Pastor David Jeremiah Says It Often Takes Years for Things to Work Together for Good

David Jeremiah

Have you ever worried about wearing out Romans 8:28? It’s one of the greatest promises in the Bible: “And we know that all things work together for good to those who love God, to those who are the called according to His purpose.”

“All” makes it universal — not just some, but all things work together for good. No matter what happens, God finds good in bad and transforms burdens into blessings. Romans 8:28 covers all contingencies — like a blank check for the Christian, good at any time, drawn on the bank of God’s infinite wisdom and power.

How do we cash this check and find good in the bad?

Perhaps someone reading these words is facing tragic or complicated circumstances. Afflictions come, but God’s powerful promise in Romans 8:28 can overcome.

Claim this promise and capitalize on its truth.

Give the burden to the Lord
First, give your burden to the Lord. Remember Psalm 55:22: “Cast your burden on the Lord…. He shall sustain you; He shall never permit the righteous to be moved.” Lay your burden on the altar. If it crawls off, put it back on the altar.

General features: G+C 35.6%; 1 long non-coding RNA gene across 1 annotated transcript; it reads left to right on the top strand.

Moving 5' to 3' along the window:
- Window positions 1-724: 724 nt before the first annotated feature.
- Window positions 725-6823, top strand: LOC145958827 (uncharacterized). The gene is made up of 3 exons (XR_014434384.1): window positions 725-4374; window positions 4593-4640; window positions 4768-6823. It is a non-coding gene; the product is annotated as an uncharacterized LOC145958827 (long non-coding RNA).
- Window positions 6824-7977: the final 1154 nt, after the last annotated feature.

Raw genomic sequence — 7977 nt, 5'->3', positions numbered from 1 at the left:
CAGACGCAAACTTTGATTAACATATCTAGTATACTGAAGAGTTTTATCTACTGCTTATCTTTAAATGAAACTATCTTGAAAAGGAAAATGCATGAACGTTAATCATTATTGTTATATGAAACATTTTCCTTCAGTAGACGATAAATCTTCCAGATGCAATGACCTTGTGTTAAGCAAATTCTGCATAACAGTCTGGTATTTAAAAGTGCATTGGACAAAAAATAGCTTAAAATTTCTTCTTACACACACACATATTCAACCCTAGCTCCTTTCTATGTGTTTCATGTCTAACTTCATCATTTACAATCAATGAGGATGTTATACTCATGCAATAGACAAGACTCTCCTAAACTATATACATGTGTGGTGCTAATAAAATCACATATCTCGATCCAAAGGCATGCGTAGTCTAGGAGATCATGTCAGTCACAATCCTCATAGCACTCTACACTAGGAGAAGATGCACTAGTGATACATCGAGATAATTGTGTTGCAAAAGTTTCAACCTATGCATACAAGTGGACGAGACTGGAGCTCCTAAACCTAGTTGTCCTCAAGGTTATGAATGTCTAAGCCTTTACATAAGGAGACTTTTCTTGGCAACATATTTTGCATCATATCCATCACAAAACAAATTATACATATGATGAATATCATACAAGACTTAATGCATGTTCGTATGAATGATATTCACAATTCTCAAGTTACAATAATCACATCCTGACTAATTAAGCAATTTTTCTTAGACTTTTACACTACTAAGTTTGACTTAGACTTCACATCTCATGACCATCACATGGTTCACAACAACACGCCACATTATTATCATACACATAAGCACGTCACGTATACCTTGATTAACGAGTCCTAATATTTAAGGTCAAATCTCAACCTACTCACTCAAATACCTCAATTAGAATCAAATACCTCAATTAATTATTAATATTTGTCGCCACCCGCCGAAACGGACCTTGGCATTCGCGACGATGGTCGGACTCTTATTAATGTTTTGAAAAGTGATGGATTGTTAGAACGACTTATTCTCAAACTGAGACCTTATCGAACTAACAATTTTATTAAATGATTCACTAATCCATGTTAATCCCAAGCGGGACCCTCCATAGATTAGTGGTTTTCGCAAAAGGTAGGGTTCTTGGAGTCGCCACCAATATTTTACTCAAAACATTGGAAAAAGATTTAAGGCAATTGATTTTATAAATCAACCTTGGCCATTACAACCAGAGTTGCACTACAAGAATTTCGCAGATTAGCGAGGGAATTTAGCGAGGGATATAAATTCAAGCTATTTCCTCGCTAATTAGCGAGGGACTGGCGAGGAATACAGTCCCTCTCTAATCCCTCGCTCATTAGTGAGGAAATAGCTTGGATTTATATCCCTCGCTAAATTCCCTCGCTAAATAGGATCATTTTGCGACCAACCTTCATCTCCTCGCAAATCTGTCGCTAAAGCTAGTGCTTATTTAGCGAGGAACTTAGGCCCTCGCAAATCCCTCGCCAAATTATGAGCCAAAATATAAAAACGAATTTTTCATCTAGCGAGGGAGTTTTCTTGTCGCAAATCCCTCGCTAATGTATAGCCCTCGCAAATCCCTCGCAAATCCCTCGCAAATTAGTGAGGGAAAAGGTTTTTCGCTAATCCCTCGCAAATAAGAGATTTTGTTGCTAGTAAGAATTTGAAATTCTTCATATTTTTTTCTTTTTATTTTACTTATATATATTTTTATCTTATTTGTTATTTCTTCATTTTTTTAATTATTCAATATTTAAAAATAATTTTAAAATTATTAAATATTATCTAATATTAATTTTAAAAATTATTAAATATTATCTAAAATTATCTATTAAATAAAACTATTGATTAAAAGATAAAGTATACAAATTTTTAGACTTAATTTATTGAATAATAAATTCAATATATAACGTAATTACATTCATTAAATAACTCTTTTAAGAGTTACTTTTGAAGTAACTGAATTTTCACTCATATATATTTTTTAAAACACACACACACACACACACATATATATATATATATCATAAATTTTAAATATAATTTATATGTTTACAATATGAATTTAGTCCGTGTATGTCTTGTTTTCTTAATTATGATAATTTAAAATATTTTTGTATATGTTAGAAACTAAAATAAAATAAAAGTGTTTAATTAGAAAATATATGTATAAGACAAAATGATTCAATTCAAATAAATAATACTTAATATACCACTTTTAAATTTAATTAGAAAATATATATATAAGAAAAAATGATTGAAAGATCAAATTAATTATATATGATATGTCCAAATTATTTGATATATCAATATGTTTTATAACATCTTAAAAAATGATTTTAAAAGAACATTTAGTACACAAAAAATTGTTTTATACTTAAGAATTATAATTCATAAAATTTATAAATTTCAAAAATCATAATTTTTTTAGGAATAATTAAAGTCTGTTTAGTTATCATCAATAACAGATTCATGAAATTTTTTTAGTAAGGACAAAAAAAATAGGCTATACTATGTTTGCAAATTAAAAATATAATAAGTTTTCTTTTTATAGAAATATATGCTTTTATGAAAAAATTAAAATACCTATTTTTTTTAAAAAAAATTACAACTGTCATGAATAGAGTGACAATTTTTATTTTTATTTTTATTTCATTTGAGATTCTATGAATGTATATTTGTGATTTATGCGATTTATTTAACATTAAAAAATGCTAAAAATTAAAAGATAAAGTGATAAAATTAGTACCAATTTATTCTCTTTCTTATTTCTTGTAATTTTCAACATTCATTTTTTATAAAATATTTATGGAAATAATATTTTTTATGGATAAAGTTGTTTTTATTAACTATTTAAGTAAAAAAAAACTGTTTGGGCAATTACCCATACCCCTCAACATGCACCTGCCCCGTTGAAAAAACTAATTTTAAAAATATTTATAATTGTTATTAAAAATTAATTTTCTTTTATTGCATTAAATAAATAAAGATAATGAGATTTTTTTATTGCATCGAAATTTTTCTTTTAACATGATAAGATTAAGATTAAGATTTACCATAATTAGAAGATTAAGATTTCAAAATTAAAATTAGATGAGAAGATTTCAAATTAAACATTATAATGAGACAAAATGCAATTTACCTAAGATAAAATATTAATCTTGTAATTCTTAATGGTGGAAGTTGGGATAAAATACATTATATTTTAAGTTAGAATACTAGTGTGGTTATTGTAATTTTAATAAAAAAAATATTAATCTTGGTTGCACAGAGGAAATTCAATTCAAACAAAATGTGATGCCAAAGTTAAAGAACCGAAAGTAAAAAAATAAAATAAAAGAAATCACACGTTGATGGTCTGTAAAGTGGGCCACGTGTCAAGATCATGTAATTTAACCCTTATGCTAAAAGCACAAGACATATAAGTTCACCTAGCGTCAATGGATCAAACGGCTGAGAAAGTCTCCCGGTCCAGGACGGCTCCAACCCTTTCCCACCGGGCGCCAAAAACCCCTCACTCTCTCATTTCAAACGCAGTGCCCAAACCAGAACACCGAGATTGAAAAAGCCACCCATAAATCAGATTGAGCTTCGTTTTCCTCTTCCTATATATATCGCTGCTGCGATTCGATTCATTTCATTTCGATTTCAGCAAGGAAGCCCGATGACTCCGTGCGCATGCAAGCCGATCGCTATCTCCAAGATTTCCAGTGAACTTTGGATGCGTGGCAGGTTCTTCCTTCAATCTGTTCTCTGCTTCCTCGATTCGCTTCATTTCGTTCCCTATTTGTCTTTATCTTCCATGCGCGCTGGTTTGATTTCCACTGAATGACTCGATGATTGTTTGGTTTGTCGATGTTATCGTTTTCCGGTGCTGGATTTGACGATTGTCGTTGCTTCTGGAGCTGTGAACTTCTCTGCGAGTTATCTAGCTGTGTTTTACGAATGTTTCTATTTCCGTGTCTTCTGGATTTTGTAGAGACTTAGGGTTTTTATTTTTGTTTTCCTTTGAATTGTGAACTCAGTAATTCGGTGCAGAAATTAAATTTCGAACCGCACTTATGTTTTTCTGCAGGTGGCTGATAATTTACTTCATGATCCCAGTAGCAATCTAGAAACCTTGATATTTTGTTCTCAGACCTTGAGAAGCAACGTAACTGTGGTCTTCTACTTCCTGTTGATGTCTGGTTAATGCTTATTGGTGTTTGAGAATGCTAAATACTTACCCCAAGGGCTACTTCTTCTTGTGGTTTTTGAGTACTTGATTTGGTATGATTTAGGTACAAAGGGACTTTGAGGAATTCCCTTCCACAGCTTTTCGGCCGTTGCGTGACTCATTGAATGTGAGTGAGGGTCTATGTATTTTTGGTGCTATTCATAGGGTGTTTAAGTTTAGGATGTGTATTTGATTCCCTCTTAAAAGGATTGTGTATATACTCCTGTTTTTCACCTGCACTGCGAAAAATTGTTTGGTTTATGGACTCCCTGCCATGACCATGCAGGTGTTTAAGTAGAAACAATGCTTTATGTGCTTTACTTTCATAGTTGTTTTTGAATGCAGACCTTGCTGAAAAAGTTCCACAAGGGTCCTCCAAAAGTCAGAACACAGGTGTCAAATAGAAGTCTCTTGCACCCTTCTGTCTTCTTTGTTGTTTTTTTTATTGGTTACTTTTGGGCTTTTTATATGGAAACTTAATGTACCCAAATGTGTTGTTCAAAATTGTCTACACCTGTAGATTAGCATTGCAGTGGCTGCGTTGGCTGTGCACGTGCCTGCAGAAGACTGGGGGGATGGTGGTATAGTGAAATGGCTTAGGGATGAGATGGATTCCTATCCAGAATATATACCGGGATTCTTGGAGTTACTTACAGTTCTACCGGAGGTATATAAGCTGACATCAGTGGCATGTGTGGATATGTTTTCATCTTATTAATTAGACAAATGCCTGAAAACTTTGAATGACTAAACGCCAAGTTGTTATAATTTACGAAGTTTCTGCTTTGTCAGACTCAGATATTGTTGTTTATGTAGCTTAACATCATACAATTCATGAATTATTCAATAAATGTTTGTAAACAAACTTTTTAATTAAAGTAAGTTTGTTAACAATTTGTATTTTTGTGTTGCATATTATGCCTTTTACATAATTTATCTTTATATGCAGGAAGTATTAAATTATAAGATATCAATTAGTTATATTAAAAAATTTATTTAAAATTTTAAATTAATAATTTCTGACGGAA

You could have a “turning over” time, a ceremony where you “officially” give your problem to the Lord: “casting all your care upon Him, for He cares for you” (1 Peter 5:7).

Latch on to God’s promises
Turning your burden over to God leaves a vacancy in your heart that God’s promises can fill. Learn the vital art of recording God’s promises on your heart. Cleave to them and be saturated by their power.

Find a promise, put your name on it, write it in the flyleaf of your Bible, or post it under the glass on your desk. And lay hold of its penetrating power.

Practice a platitude
Third, practice the great old platitudes. Adopt one or two as an expression of your philosophy. Here’s a sampling:

— Christians live by promises, not explanations.
— Every problem has a purpose.
— When you can’t trace God’s hand, you can trust His heart.
— God doesn’t waste suffering. If He plows, it’s because He purposes a crop.

Preaching to ourselves is less offensive than listening to others toss platitudes at our pain.

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SOURCE: Baptist Press
David Jeremiah